By the time she wheeled her hand-propelled bicycle in front of the University Centre Aug. 10, U of G graduate Stephanie McClellan had racked up 4,952 kilometres on a marathon journey to promote awareness of disability issues. She had set off from Vancouver May 30 on her trip to Ottawa aboard her three-wheeled bicycle sporting its jaunty Canadian flag.
"Three years ago, it was a dream," she said, referring to the tour she dubbed "On Wings Like Eagles" after her favourite Bible verse.
McClellan's goal for the trip was not to raise funds but to increase awareness of issues affecting people with disabilities and how to help them contribute fully to their communities. Accompanied by a six-person support team - including U of G graduates Sharon Young and Sara Leggett - she led evening workshops on disability issues in towns and cities along the route, mostly in churches.
A native of Fonthill, McClellan enrolled at U of G in 1991 planning to pursue an education degree and teach physical education to the deaf. Following the first year of her BA program, she developed sudden-onset rheumatoid arthritis and fibromyalgia, causing pain and inflammation in her joints.
"Within a week of my exams, I couldn't move," she says, recalling being unable to lift her head from her pillow.
She went from being an independent and able-bodied athlete involved in volleyball, basketball, soccer and swimming to needing assistance in every aspect of daily life. Following months of undiagnosed pain and immobilization, she entered Chedoke-McMaster Hospital's Rheumatic Disease Unit, where she spent five months learning all over again how to dress herself, tie her shoes and walk.
Returning to Guelph, McClellan got involved in a variety of activities through the Centre for Students with Disabilities. She became a peer helper, organized a sports program for students and community members with disabilities, helped run the Gryphon summer activity camp, served as a consultant on accessibility of campus facilities and helped establish U of G's REC (Recreational Equity on Campus) Club. In 1995, she earned the University's R.P. Gilmor Award for contributions to the quality of campus life.
While at Guelph, McClellan had taken up wheelchair sports, including playing basketball in international tournaments for two years with the Twin City Spinners in Kitchener. She currently belongs to the Division 2 Provincial Women's Team in British Columbia, where she is a candidate for ordained ministry in the United Church of Canada. She hopes to complete her studies at the University of British Columbia's Regent College by 2001.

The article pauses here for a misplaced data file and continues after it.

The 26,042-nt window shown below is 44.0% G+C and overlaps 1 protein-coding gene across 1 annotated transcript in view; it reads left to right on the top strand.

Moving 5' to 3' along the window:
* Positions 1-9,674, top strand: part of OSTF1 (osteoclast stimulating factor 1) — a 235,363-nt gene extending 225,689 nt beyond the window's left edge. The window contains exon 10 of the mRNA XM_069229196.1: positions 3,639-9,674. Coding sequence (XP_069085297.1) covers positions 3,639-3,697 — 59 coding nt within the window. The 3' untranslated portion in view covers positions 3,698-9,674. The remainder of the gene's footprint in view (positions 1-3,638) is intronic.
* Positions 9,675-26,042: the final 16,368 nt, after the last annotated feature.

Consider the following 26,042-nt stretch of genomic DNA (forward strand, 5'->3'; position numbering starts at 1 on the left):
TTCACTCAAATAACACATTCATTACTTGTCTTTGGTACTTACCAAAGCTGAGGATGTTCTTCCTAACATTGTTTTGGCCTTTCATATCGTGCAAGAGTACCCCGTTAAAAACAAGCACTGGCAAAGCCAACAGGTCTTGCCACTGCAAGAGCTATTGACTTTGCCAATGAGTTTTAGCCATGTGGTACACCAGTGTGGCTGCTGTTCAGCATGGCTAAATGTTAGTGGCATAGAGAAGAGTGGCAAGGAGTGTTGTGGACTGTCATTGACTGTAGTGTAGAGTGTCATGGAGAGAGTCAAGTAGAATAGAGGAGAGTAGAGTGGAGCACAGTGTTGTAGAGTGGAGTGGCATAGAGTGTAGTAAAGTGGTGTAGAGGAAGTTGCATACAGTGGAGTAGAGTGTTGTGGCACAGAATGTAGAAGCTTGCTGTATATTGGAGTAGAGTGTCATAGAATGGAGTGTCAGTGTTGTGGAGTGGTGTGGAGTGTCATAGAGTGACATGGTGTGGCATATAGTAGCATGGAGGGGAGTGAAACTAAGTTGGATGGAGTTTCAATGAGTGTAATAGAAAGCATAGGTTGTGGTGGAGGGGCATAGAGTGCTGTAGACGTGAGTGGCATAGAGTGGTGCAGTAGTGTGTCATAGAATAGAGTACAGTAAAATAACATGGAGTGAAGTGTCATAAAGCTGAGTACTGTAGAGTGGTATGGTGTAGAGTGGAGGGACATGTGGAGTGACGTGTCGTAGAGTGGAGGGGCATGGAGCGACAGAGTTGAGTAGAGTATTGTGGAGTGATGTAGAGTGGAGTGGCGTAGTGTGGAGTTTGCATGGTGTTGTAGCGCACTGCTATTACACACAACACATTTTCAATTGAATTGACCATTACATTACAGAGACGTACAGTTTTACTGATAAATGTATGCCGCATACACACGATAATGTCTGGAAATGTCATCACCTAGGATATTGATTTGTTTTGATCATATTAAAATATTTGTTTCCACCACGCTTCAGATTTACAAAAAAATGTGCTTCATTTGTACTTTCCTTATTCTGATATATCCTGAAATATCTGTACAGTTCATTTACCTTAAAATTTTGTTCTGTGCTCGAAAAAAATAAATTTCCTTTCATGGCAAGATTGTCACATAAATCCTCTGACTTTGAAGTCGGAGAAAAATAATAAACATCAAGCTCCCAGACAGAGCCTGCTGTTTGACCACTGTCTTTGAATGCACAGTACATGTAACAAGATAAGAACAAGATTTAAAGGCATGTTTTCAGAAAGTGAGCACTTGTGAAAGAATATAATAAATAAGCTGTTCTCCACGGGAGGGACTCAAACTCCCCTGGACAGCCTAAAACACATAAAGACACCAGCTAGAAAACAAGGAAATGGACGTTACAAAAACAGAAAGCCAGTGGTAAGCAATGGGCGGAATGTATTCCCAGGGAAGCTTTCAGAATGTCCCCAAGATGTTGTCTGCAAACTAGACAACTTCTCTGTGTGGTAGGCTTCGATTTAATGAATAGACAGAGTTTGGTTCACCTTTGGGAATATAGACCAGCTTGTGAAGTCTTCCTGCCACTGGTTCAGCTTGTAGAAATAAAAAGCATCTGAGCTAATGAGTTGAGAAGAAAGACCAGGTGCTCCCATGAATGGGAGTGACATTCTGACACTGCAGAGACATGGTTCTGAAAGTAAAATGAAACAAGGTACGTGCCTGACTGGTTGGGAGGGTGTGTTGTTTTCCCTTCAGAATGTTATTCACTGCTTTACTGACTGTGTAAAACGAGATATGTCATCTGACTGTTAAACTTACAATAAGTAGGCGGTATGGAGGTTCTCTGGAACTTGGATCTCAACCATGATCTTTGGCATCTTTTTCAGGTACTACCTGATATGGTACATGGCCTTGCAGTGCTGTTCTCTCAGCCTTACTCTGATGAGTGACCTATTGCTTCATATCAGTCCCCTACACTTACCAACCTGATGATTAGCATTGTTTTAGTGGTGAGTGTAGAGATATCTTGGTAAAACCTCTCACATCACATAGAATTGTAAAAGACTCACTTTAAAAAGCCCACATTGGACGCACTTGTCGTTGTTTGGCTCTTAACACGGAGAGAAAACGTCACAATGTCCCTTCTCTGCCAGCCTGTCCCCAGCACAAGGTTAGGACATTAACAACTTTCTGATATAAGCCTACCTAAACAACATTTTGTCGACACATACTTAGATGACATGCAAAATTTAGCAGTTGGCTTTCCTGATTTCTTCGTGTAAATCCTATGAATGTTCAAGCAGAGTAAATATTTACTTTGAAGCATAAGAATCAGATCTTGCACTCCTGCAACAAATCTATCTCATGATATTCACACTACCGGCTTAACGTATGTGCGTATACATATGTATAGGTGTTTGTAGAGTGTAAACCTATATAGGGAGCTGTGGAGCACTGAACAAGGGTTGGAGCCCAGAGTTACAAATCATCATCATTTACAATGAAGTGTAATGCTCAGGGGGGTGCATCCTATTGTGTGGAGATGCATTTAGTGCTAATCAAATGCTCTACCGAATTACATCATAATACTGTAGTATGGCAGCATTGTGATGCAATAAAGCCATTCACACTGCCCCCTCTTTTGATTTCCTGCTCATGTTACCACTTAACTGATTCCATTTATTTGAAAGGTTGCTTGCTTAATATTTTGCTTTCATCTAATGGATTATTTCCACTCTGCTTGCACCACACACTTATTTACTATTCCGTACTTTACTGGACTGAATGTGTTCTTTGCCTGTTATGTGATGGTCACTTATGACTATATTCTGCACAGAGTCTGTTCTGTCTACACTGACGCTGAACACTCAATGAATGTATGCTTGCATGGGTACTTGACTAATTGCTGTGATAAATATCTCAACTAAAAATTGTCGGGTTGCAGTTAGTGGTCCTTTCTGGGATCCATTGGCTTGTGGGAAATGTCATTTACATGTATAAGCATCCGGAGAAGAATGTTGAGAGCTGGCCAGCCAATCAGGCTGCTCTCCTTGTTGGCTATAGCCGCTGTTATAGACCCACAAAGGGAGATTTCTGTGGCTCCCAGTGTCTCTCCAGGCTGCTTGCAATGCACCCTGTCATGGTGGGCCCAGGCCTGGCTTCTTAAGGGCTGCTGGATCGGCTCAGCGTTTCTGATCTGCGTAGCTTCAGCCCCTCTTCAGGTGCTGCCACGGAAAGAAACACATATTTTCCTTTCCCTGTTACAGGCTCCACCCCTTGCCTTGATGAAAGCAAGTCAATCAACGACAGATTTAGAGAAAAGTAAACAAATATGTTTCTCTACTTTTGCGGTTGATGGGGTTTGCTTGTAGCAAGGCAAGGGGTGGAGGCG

"My ultimate goal is hospital chaplaincy," she says. "I've been on the other side of the bed. I've found out that hospitals are not doom-and-gloom places but places where life is celebrated."
Able to walk only short distances around her apartment, she uses a wheelchair regularly, but never uses the word "confinement." Patting the arm of her wheelchair, she said: "I can do a lot more in a day if I use my wheels. They're my freedom."
Asked about her inspiration for the journey, she pointed to the examples set by cross-country marathoners Terry Fox and Rick Hansen. Hansen, in fact, has an office adjoining UBC's Disability Resource Centre and gave McClellan a pep talk before she embarked on her trek last spring. "I see how much the world was changed because of Terry Fox and Rick Hansen," she says, adding that one of the high points of her tour was a stop in Thunder Bay to view the Terry Fox Monument. "That's just amazing and inspiring."
The nadir occurred during a stretch in Alberta between Bow Island and Medicine Hat, when strong head-winds prevented her from meeting that day's goal. Still feeling disheartened the next morning, she eventually encountered a man by the roadside who waved and cheered her on. She didn't realize until later that day that the lone supporter had passed a package to her entourage. It turned out he was the coach of a paralympic athlete who had won a silver medal in alpine skiing. In the package was the medal, on loan for the rest of McClellan's trip. "He had given me the silver medal and said some days can be discouraging but to keep on going," she said.
Cost of the trip was covered by several sponsors, notably the Canadian Foundation for the Physically Disabled and UBC's St. Andrew's Hall.